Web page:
Has the Memoir Genre Developed a Pain Complex?

Photo by  Polina Sergeeva

 Has a pain complex developed around our favored genre of memoir? Someone recently observed that to be interesting a memoir has to be about pain and suffering. Perhaps I exaggerate the intent of that remark, but as I think about it, I’ve been hearing variations on that theme in a number of places lately. For example,

“People are interested in reading about struggle and how you overcame obstacles.”

“My life is so ordinary. Nobody would want to read about it.”

“Conflict. That’s what sells.”

Maybe that last statement is the crux of the matter. “What sells.” Or more precisely, what publishers are buying in hopes that we also will. Scanning down the current Amazon “best-selling memoir list” search, I see titles like Chronicles, Volume 1, by Bob Dylan, Realding Lolita in Tehran, by Azar Nafisi, Dreams from My Father, by Barack Obama, Night, by Elie Wiesel, It Stops with Me, by Charleen Touchette, and An Unquiet Mind, by Kay Redfield Jamison. None of these books or the many other titles with them are what you’d call light reading.

While these stories are noble and inspiring ones, definitely worth a read, if you don’t have a “survivor story” of your own, you may feel discouraged from even trying to write about your life, even if you have no plans for commercial publication.

Take heart! In response to a challenge to think of any memoir that was about something positive, I recalled my husband's Uncle Walter, who hand wrote stories about his experience growing up in Ray, Arizona 100 years ago, "...because I lived the life every boy dreams of, and want to tell people about it." Every paragraph of this short treatise was funny as heck, and totally delightful. Come to think of it, in his last year, at 96, he claimed that his life couldn't have been better. That's how he thought. That's how he lived. Every day of his life. He was an extraordinary ordinary man who exemplified humility and inspired hundreds of friends, colleagues and family members.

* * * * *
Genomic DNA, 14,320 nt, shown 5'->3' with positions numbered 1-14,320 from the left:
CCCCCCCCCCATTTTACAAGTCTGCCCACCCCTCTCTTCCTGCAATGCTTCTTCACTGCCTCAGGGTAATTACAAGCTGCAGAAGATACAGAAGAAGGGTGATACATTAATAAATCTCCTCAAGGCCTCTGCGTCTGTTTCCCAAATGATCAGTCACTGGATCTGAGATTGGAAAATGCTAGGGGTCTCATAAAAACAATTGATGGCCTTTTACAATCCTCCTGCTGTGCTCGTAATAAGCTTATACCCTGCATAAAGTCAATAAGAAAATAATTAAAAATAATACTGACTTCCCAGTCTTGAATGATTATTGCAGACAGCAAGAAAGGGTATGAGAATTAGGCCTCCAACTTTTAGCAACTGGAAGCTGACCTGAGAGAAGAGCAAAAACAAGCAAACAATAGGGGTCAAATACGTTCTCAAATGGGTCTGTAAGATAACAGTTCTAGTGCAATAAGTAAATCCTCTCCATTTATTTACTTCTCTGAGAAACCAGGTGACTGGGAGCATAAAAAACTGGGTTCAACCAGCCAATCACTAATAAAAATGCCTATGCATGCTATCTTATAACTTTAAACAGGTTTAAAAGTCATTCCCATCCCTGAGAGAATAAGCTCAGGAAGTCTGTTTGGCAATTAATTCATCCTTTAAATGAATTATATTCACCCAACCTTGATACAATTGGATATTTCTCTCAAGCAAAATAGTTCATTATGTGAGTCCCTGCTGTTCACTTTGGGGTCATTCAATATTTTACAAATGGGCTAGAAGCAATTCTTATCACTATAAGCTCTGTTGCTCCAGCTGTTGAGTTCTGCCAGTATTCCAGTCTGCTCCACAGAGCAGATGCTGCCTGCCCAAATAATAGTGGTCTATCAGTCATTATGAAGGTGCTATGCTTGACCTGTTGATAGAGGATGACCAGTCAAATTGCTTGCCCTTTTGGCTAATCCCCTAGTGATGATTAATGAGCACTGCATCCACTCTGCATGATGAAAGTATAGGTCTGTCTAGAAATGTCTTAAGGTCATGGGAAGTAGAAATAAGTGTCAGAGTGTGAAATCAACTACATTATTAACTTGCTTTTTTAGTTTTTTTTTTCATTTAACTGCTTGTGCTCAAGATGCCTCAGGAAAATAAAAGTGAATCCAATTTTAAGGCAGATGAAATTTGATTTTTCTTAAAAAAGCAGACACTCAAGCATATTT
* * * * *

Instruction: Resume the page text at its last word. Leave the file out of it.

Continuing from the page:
Walter’s memoir was never intended for publication. But off the top of my head, I recall Annie Dillard's An American Childhood, Haven Kimmel's A Girl Called Zippy, and Laurie Jakiela's Miss New York Has Everything as delightful tributes to unique families, communities and the times. I've read each of them more than once, and I no desire to reread The Glass Castle in spite of admiring it enormously.

While I whole-heartedly support writing to heal and transcend the past and inspire the world with the story of that experience, this search made me acutely aware of the importance of documenting the good times as well. Let's look for ways to make reading about pleasure as compelling as reading about pain. Find the tension, find the humor, find the story arc and write in scenes ... It's got to be there, and got to be possible. I believe we bring about what we think about, collectively as well as personally. We owe it to the world to develop a habit of thinking about what is good, cheerful, healthy and whole more often than not. 

Write now: write a scene or anecdote about a positive adventure you had. It doesn't need to be splashy or sensational — just something that challenged you. Play up the tension and humor. Make it a compelling read in spite of the lack of pain and suffering. 

1 comment :

Karen Walker said...

Yes! Yes! Yes! Right on, Sharon.
WE need positive, uplifting stories so much more than pain and suffering. There's a place for those as well. But not every memoir writer is a survivor. And that's okay.